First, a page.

It can be a challenge to keep the art separate from the artist. It is hard not to let an author’s behavior color my thoughts on a book sometimes. I accept that authors and I may not always share the same opinions or views, but, for me at least, there is a line. Some lines I refuse to cross. A blogger friend recently posted a similar discussion, but pointed to authors like Linda Fairstein and Marion Zimmer Bradley, both authors I have read and enjoyed in the past–all before knowing about their behavior. Bradley’s Mists of Avalon was one of those life changing books for me, but that is now tainted. I cannot read another book by that woman. She sickens me. I’ve though about getting rid of my well read copy of Mists of Avalon, but there it sits. I probably won’t ever reread it, knowing what I know now. But it doesn’t change the profound impact the book had on me when I first read it, and so it sits. It would be hard for me to read Fairstein again too, honestly. Maybe if she was remorseful or willing to admit an injustice was done to those innocent boys.

    With social media, so much more information is out there. It’s a double edge sword.

    • Beth Tabler says:

      I know exactly what you mean. I didn’t know about Linda Farstein but I know all bout Marion Zimmer Bradley. Authors are just people warts and all and have no requirement to have any sort of morality any more than the rest of us. I try to keep that in the back of my mind when I struggle with this. But it comes down to powerlessness. What I do with my time and my consumption of it is finite. Gah.. it is so hard and as you say a double edge sword.

  • I relate to this so much. OSC was one of my favorite authors. I actually went to a writing workshop he was hosting and it was one of the best experiences I’ve had as a writer. I learned so much and had the best time. He was funny and a really good teacher. When I finally heard about how awful his views are on numerous subjects, it was so hard to hear. I felt betrayed and foolish. It’s hard to look at his works the same way, even though I really enjoy the stories.

    • Beth Tabler says:

      I know exactly how you feel. I had a shattering of writing hero worship when I heard his views. Authors are people and can believe what ever the hell they want to. But damn it was hard to look at his work the same way again.

  • Beautiful discussion, Beth! This is a topic in general which I think about often because one of a person’s greatest powers is voting with their wallet, so to speak. I choose not to buy or boost the works of authors (or other creators) who are known to be problematic because I don’t want my money to go to their pockets. Authors who treat their readers poorly on Twitter or have problematic worldviews – even if not present in the work itself – are not people I want to support. That is my choice though, and one I won’t force upon anyone else.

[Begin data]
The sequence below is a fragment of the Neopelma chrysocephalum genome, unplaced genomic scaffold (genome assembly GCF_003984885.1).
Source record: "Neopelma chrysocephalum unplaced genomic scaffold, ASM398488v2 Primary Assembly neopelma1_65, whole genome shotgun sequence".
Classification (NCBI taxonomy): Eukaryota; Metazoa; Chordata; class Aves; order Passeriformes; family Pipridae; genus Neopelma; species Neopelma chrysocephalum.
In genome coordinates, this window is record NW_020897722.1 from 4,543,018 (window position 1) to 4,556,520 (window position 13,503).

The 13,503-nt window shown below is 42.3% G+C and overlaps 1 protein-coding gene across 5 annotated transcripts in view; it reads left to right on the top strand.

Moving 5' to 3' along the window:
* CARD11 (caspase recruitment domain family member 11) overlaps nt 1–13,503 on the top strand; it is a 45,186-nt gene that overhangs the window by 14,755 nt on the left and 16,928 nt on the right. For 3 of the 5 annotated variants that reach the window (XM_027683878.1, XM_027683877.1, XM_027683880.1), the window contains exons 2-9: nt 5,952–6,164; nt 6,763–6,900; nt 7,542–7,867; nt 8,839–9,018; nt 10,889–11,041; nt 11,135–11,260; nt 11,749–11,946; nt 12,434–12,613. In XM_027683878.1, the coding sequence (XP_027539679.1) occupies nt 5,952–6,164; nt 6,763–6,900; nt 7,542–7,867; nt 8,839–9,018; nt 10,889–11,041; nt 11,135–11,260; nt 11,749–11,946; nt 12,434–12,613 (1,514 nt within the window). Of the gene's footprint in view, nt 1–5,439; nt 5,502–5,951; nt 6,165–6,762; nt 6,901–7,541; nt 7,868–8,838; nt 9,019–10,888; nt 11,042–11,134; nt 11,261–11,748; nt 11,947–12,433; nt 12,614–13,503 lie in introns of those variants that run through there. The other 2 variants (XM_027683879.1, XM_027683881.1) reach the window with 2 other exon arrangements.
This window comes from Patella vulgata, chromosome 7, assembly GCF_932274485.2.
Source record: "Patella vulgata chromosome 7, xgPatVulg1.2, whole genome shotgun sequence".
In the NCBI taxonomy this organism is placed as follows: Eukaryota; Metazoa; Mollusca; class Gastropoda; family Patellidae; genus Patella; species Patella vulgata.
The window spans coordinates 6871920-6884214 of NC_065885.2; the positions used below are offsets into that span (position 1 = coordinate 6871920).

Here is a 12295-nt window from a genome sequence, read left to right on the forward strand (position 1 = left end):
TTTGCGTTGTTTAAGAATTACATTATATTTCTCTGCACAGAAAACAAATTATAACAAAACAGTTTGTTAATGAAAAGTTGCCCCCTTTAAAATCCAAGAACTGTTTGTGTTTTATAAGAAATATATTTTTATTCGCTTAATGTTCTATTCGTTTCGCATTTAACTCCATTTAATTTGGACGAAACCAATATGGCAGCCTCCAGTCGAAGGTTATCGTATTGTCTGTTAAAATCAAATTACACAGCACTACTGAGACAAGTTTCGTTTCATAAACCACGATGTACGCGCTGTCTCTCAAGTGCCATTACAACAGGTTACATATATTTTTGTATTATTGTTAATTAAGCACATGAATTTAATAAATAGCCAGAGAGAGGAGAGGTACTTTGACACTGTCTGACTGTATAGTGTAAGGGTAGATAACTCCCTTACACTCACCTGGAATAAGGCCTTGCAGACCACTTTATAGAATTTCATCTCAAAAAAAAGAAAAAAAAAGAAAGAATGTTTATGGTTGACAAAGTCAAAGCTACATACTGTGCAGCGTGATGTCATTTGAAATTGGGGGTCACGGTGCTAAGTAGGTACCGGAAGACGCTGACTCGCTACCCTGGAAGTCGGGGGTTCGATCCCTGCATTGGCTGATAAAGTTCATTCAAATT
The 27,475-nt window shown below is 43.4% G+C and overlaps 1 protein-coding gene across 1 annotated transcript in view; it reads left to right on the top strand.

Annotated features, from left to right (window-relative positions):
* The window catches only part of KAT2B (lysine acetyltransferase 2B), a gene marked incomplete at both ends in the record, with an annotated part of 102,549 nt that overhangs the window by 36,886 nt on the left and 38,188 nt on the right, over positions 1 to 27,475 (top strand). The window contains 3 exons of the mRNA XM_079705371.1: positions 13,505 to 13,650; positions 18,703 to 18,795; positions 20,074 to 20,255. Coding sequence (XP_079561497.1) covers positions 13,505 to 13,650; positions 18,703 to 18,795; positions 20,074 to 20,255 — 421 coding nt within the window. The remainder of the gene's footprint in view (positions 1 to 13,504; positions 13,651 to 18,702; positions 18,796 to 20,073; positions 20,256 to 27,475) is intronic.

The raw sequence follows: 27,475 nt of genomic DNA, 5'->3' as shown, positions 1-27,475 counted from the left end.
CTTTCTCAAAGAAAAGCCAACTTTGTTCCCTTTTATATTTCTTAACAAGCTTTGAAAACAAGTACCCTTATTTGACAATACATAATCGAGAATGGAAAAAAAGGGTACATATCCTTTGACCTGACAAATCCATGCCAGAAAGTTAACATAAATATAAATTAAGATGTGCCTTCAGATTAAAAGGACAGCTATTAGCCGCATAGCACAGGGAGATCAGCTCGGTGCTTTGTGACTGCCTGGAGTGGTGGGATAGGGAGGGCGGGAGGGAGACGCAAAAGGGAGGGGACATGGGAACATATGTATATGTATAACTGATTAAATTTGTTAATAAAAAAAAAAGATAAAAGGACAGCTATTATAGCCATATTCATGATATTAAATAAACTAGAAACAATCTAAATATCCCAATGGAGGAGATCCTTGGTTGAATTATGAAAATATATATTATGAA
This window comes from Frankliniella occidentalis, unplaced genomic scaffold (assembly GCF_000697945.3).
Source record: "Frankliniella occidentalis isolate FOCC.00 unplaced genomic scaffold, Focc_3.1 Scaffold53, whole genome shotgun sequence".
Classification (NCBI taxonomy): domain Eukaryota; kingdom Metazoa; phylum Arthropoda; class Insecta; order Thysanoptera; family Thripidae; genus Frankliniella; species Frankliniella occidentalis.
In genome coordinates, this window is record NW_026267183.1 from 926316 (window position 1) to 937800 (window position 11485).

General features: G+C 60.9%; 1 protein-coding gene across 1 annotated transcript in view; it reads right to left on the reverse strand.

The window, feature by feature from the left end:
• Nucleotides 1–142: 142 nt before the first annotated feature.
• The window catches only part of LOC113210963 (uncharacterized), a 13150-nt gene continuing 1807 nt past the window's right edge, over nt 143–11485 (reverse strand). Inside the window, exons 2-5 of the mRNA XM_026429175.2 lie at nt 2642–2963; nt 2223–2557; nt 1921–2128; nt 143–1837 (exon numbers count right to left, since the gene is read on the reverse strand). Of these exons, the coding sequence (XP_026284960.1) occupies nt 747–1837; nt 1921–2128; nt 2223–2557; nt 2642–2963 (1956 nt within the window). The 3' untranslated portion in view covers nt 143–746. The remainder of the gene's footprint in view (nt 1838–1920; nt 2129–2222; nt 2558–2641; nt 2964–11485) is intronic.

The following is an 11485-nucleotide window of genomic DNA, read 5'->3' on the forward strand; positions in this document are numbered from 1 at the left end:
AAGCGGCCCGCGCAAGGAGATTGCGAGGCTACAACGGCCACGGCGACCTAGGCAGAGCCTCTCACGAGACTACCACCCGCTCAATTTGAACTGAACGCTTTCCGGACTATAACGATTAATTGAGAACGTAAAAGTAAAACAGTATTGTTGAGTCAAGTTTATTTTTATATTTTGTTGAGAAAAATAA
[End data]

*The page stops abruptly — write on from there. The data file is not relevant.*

I’ve never reader Ender’s Game but I did see the film because my thesis advisor told me to go when I was experiencing massive writer’s block. I enjoyed the themes portrayed and it did get me back in the mood, and it was a book I planned on eventually reading myself… until I found out about Card’s views. And I just couldn’t justify giving that man any money. Ender’s Game may be an important piece of science fiction, but there are new authors writing in the genre now who have the opportunity to be just as innovative and thought-provoking, bringing in a class of new readers to the genre without the baggage of being a repugnant human being.

    • Beth Tabler says:

      That is true! There is a world of incredible books out there and as readers and writers our greatest support is through our wallets as said. I understand and respect that choice. It is so hard though. It meant to much to me and I would hope that people would have a similar experience that I had reading it. It is a hard spot to be in.

  • Fantastic post. I loved everything about Ender’s Game but picked up my copy second hand. His other books didn’t do much for me so I never grabbed them.
    One of my very favourite authors has said some really shitty things in the past, his views were ridiculous, he has since apologised but I couldn’t turn my love for his works off. His books got me back into reading.
    I think if I had of known about his previous views before I read any of his books, I would have just avoided reading them.

    • Beth Tabler says:

      I loved the Bean books, but his later Ender’s Game books kinda fell off for me. I try to avoid Author’s politics now, before hand, so I don’t run into issues like these. But it is hard after the fact.

  • *Flora* says:

    This is a great post and a very good discussion, Beth.
    I personally haven’t had to separate the artist from their art in the books I read, however, I have in other areas of society; art and music. Is it bad to say that I don’t support musicians or artists whose public declarations I find appalling? I don’t want my hard earned money to support them in any way.

  • Off The TBR says:

    This is a book I’ve never read. I keep thinking about it and want to and yet don’t want to buy it. Maybe I’ll get it for the library. Still…great question that I don’t have a good answer for.